3 Women (1977) | Robert Altman season BFI 2021

May 20th, 2021
Author: Meredith Taylor

Dir.: Robert Altman | Cast: Shelley Duvall, Sissy Spacek, Janice Rule, Robert Fortier | USA Drama, 124 min.

Robert Altman despised Hollywood with the true hatred of a renegade and claimed that the idea of 3 WOMEN came to him in a dream. Nowadays you have to be careful with these kind of statements – suffice to say the film is a free association on the topic of female identities, leaving ratio and conventional narrative behind. Calling the film an ‘American answer to Bergman’s Persona, does Altman no justice; the point is that 3 Women is an exercise in psychological symbolism, avoiding any classification in itself.

It all takes place in a spa for seniors in the Californian desert near Palm Springs where Millie Lamoreaux (Duvall) works as a physical therapist acquainting newcomer Pinky Rose (Spacek) with her duties in the opening scene. Millie is a walking/talking ‘Cosmopolitan’ woman, full of witticisms and superficial knowledge which she sprouts continuously.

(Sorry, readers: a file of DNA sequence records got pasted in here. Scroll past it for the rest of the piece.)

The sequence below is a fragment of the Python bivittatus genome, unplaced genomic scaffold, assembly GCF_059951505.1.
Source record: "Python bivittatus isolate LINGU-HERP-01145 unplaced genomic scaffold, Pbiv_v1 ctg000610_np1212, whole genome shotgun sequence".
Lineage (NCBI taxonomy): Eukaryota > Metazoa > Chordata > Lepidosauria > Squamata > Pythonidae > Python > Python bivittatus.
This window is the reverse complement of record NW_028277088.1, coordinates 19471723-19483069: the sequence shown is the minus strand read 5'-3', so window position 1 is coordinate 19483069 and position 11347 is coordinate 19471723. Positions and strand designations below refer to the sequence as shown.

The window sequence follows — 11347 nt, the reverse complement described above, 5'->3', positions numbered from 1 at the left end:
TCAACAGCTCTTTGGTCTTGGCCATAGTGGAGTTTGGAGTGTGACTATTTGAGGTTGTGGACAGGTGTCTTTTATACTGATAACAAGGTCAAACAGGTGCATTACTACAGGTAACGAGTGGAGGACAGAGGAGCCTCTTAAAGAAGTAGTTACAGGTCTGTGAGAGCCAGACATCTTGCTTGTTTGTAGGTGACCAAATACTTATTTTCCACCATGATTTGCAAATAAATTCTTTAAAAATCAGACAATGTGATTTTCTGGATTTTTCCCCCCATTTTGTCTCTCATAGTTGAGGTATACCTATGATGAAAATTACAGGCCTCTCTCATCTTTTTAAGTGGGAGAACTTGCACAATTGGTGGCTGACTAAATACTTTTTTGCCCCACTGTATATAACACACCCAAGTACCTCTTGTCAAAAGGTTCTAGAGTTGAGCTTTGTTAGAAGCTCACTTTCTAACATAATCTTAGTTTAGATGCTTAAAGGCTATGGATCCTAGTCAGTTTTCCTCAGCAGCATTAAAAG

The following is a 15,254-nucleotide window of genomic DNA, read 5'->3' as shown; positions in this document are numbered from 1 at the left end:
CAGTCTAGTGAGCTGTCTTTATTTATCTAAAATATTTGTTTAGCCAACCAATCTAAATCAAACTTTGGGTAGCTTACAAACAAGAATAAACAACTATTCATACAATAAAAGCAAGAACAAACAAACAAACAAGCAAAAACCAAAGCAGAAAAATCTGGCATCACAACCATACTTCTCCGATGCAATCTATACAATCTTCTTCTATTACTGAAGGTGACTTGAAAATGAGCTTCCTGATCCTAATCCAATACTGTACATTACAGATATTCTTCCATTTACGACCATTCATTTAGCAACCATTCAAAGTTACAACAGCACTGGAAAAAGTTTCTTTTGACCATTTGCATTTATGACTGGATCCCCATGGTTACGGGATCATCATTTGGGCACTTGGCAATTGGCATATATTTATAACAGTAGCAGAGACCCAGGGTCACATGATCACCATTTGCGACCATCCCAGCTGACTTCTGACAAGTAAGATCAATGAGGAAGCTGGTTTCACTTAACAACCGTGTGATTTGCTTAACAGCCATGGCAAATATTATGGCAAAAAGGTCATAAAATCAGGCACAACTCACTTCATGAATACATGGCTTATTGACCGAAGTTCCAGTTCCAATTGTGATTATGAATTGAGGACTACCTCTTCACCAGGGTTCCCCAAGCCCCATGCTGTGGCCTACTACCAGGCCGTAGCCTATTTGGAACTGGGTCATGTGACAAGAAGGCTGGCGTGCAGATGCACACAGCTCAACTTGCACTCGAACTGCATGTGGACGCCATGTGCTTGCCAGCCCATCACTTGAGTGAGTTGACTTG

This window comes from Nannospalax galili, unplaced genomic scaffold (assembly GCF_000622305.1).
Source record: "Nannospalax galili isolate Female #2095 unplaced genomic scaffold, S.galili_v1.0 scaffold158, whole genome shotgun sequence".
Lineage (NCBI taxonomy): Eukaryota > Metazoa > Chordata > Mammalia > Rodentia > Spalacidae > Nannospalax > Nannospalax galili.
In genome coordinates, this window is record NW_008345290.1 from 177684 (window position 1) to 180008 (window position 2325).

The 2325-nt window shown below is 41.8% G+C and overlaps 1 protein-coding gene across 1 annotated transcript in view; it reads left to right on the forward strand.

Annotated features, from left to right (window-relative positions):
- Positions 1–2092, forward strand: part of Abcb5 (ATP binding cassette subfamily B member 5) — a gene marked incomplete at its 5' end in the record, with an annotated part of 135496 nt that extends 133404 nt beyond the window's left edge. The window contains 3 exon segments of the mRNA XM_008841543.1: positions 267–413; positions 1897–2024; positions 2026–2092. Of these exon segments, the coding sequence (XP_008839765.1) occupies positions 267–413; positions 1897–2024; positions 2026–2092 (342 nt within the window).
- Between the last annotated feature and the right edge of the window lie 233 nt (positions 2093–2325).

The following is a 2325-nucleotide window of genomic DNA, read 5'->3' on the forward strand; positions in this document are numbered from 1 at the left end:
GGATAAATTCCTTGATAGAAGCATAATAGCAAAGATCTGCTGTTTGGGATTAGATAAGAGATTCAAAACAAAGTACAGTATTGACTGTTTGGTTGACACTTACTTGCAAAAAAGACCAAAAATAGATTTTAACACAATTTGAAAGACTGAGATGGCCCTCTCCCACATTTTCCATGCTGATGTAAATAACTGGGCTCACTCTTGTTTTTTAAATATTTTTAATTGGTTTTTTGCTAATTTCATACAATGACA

Millie sees herself as ‘God’s given gift to men’, too often getting the bum’s rush, so it’s quite a surprising that Pinky, fresh from small town Texan small town, chooses her as a role model and soon the two are flat mates, Pinky a sycophantic sidekick to her mentor Millie

The trio is made up with pregnant Willie Hart (Rule), who paints disturbing murals on the apartment buildings and pool – owned by her husband Edgar (Fortier) – where Pinky and Millie now live. Edgar is an ex-stuntman more married to the beer bottle than his artist wife. But a startling turn of events sees the film change gear, Pinky becoming a much more functional version of Millie (and even seducing Edgar). And as the mood changes, structure and narrative also become blurred as the three women somehow drift into one united by another tragic turns of events.

What starts as a mordant caricature of California (and Hollywood) shifts in tone towards the end, the images becoming more languid, as the three women seem to glide towards one other. But this not just female solidarity at play, we are actually entering a new sphere. Altman lets the audience decide what to make of it all, offering an alternative to what has gone on before. It is an invitation to cut loose from the American dream of crass materialism and superficial uniformity, in order to find a dynamic we can share with others. Altman sets himself apart from mainstream cinema both in form and content without providing a clearly defined alternative. But, like Bodhi Wind’s murals, the emotional journey taken by these three different souls is enigmatic and mystical. 3 Women is a cinematic invitation to step outside the constraints of society, and try something different, for a change. AS


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